Austin Long, a member of the Arnold A. Saltzman Institute of War and Peace Studies at Columbia University, said Washington and Tehran should try to ensure that al-Maliki has a "safe exit" from power.

"A lot of people don't want to let go of power because they get a little Messiah complex, but also, they want to be sure that if they peacefully transfer power, then they won't end up swinging from a lamp post," Long said.

U.S. Secretary of State John Kerry urged al-Abadi to work quickly to form an inclusive government and said the U.S. is prepared to offer it significant additional aid in the fight against Islamic State militants.

The U.S. has already increased its role in fighting the Islamic State militant group, which has threatened the autonomous Kurdish region in northern Iraq. The airstrikes, which began Friday, have reinvigorated Iraqi Kurdish forces.

On Tuesday, a U.S. drone destroyed a militant mortar position threatening Kurdish forces defending refugees near the Syrian border.

Another 130 U.S. troops arrived in the Kurdish capital of Irbil in northern Iraq on Tuesday on what the Pentagon described as a temporary mission to assess the scope of the humanitarian crisis facing thousands of displaced Iraqi civilians trapped on Sinjar Mountain.

Defence Secretary Chuck Hagel announced the deployment in remarks to Marines at Camp Pendleton, California.

The 130 are in addition to 90 U.S. military advisers already in Baghdad and 160 in a pair of operations centres — one in Irbil and one in Baghdad — working with Iraqi and Kurdish security forces. They are in addition to about 455 U.S. security forces and 100 military personnel working in the Office of Security Cooperation in the U.S. Embassy in Baghdad..

"This is not a combat boots on the ground kind of operation," Hagel said. "We're not going back into Iraq in any of the same combat mission dimensions that we once were in in Iraq," he added, referring to the eight-year war that cost more than 4,400 U.S. lives and soured the American public on military involvement in Iraq.

Another defence official, speaking on condition of anonymity to provide additional details on the sensitive mission, said the extra troops are Marines and special operations forces whose mission is to assess the situation in the Sinjar area and to develop additional humanitarian assistance options beyond current U.S. efforts there. Still another official said the mission for the 130 troops could last less than one week.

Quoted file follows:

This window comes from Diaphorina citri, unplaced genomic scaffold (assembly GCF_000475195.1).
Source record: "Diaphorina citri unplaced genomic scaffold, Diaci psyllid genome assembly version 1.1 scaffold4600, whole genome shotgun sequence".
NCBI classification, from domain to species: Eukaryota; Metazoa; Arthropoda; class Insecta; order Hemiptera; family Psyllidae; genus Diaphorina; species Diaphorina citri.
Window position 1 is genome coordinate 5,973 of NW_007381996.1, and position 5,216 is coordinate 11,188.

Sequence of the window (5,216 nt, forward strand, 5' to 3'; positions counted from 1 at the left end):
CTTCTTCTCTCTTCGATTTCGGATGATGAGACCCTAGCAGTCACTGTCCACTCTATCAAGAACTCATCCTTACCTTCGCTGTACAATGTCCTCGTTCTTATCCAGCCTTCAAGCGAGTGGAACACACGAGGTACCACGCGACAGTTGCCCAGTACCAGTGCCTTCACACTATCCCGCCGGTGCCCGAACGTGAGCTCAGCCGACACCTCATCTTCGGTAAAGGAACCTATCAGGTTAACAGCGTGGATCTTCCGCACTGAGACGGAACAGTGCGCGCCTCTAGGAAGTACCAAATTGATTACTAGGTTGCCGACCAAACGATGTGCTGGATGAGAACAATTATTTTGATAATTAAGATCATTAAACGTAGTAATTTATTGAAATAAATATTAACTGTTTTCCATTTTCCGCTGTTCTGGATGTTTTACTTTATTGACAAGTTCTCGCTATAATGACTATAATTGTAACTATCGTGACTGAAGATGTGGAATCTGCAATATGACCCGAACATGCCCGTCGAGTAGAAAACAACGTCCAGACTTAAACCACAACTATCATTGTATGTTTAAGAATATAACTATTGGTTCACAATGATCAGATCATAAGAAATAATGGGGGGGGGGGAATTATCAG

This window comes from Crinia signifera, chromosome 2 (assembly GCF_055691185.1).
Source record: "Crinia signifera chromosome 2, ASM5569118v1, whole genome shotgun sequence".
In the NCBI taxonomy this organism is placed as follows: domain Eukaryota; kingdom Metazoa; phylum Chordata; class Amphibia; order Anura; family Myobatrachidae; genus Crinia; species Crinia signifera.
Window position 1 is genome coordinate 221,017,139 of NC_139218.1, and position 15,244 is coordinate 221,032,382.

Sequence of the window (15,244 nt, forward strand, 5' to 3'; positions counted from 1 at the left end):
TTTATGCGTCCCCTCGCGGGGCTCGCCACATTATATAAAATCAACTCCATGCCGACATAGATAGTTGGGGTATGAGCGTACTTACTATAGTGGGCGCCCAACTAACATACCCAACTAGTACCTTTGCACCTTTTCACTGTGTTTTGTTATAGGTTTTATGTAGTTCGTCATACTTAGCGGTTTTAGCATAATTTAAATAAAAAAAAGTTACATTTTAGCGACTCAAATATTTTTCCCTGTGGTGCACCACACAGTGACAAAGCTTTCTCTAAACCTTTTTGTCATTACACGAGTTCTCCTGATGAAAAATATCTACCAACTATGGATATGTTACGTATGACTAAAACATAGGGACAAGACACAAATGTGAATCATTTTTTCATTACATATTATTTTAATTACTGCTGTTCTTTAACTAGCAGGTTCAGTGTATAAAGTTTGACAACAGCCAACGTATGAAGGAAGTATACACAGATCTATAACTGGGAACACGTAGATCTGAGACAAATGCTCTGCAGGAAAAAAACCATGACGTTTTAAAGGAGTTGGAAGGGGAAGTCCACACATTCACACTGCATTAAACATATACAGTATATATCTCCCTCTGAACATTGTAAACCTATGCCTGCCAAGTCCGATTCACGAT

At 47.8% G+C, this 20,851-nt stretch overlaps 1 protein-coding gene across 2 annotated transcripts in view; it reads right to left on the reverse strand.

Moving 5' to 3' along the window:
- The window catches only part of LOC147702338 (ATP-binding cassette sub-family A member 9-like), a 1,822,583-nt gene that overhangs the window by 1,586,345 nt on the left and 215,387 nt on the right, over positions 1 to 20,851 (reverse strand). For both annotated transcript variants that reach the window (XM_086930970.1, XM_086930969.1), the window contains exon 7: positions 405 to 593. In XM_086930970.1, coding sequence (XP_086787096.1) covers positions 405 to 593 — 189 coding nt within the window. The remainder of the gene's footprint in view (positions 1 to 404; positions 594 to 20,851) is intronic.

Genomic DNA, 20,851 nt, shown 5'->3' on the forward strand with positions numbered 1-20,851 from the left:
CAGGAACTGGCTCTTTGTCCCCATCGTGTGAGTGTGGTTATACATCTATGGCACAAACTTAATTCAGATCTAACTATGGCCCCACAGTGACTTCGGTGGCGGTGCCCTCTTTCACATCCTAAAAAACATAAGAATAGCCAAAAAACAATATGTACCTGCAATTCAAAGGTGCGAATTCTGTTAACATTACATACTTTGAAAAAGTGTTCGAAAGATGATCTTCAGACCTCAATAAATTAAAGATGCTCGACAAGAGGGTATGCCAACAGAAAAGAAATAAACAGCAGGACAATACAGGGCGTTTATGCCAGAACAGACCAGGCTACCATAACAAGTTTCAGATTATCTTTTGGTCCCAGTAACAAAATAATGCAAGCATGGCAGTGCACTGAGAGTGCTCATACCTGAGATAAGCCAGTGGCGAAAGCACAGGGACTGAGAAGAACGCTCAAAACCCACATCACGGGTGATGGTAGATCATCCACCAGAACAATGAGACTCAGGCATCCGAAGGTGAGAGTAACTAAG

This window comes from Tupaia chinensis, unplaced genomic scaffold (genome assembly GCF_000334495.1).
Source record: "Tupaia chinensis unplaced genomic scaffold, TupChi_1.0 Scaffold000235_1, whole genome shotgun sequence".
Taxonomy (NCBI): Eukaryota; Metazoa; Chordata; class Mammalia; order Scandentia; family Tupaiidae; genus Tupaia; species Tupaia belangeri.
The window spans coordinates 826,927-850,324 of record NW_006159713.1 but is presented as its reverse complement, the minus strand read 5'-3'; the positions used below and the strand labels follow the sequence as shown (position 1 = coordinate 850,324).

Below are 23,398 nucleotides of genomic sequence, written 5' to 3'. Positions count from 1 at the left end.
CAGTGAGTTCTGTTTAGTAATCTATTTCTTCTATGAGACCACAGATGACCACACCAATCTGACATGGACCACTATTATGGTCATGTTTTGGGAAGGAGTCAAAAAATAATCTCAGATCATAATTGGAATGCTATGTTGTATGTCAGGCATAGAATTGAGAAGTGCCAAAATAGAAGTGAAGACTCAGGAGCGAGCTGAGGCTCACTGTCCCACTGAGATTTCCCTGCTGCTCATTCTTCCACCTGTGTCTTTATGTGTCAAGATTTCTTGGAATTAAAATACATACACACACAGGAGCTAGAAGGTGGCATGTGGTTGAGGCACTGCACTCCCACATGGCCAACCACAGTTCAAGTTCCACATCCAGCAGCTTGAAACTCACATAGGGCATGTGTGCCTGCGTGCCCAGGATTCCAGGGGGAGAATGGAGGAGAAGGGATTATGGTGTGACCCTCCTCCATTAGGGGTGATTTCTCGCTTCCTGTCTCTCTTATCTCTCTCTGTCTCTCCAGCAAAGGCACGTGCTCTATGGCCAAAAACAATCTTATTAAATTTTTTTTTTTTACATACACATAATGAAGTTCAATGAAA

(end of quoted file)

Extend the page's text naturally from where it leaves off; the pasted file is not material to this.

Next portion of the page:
They are to work with representatives of the State Department and the U.S. Agency for International Development to co-ordinate plans with international partners and non-government organizations to help thousands of members of the Yazidi minority trapped on Sinjar Mountain in northwest Iraq. The Kurdish-speaking Yazidis follow an ancient religion, with roots in Zoroastrianism, which the Islamic State group considers heretical and has vowed to destroy.

On Tuesday night, U.S. Central Command said four U.S. Air Force cargo planes dropped 108 bundles of food and water intended to help the trapped Yazidi civilians on Sinjar Mountain. It was the sixth such humanitarian relief mission conducted by U.S. planes since last week.

An Iraqi military helicopter providing aid to civilians fleeing the militants crashed near the Sinjar mountains in northern Iraq, killing the pilot, army spokesman Qassim al-Moussawi said in a statement. The helicopter crashed after too many civilians tried to board it.

The New York Times reported one of its reporters, Alissa J. Rubin, was in the helicopter and suffered an apparent concussion and broken wrists in the crash.

France and Britain stepped up support Tuesday for thousands of people fleeing the Islamic militants in northern Iraq, pledging more air drops, money and equipment to ease suffering and bolster fighters battling the Sunni insurgents.

Britain fast-tracked 3 million pounds ($5 million) in aid. The European Union said it wants to "bring vital assistance to hundreds of thousands of Iraqi civilians trapped by the fighting" and was increasing its aid by 5 million euros ($7 million) for a total of about $23 million this year.

EU Aid Commissioner Kristalina Georgieva said the funding will help "vulnerable Iraqis, including the minority groups besieged in the mountains of Sinjar" and the communities hosting a growing number of refugees.

In other violence reported Tuesday, a car bomb exploded in the Shiite neighbourhood of Zafaraniya, killing four people and wounding 13 others, police said. Another bomb detonated in the commercial district of Karrada, killing eight, according to medical officials in a nearby hospital. All the officials spoke on condition of anonymity because they were not authorized to talk to the media.

___

Associated Press writers Sinan Salaheddin in Baghdad, Adam Schreck in Dubai, Robert Burns and Lolita C. Baldor in Washington, Edith M. Lederer in New York, and Juergen Baetz in Brussels contributed to this report.